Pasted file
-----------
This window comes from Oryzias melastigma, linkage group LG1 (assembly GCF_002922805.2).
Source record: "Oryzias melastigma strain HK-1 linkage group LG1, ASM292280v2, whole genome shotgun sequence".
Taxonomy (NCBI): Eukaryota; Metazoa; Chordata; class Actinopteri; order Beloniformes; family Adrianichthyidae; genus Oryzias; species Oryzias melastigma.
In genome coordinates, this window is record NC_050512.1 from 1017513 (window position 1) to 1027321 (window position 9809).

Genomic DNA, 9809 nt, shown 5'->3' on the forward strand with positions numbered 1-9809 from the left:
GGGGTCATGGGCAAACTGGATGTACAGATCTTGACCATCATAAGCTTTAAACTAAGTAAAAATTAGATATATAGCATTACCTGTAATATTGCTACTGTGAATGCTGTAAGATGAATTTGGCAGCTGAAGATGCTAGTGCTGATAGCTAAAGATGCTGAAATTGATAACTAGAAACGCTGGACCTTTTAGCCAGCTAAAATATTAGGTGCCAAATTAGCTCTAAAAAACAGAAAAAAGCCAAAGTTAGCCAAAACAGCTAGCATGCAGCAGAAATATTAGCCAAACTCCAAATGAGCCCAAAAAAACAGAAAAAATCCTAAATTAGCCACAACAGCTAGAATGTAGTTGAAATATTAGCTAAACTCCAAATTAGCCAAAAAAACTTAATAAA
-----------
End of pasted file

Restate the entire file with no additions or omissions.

This window comes from Oryzias melastigma, linkage group LG1 (assembly GCF_002922805.2).
Source record: "Oryzias melastigma strain HK-1 linkage group LG1, ASM292280v2, whole genome shotgun sequence".
Taxonomy (NCBI): Eukaryota; Metazoa; Chordata; class Actinopteri; order Beloniformes; family Adrianichthyidae; genus Oryzias; species Oryzias melastigma.
In genome coordinates, this window is record NC_050512.1 from 1017513 (window position 1) to 1027321 (window position 9809).

Genomic DNA, 9809 nt, shown 5'->3' on the forward strand with positions numbered 1-9809 from the left:
GGGGTCATGGGCAAACTGGATGTACAGATCTTGACCATCATAAGCTTTAAACTAAGTAAAAATTAGATATATAGCATTACCTGTAATATTGCTACTGTGAATGCTGTAAGATGAATTTGGCAGCTGAAGATGCTAGTGCTGATAGCTAAAGATGCTGAAATTGATAACTAGAAACGCTGGACCTTTTAGCCAGCTAAAATATTAGGTGCCAAATTAGCTCTAAAAAACAGAAAAAAGCCAAAGTTAGCCAAAACAGCTAGCATGCAGCAGAAATATTAGCCAAACTCCAAATGAGCCCAAAAAAACAGAAAAAATCCTAAATTAGCCACAACAGCTAGAATGTAGTTGAAATATTAGCTAAACTCCAAATTAGCCAAAAAAACTTAATAAA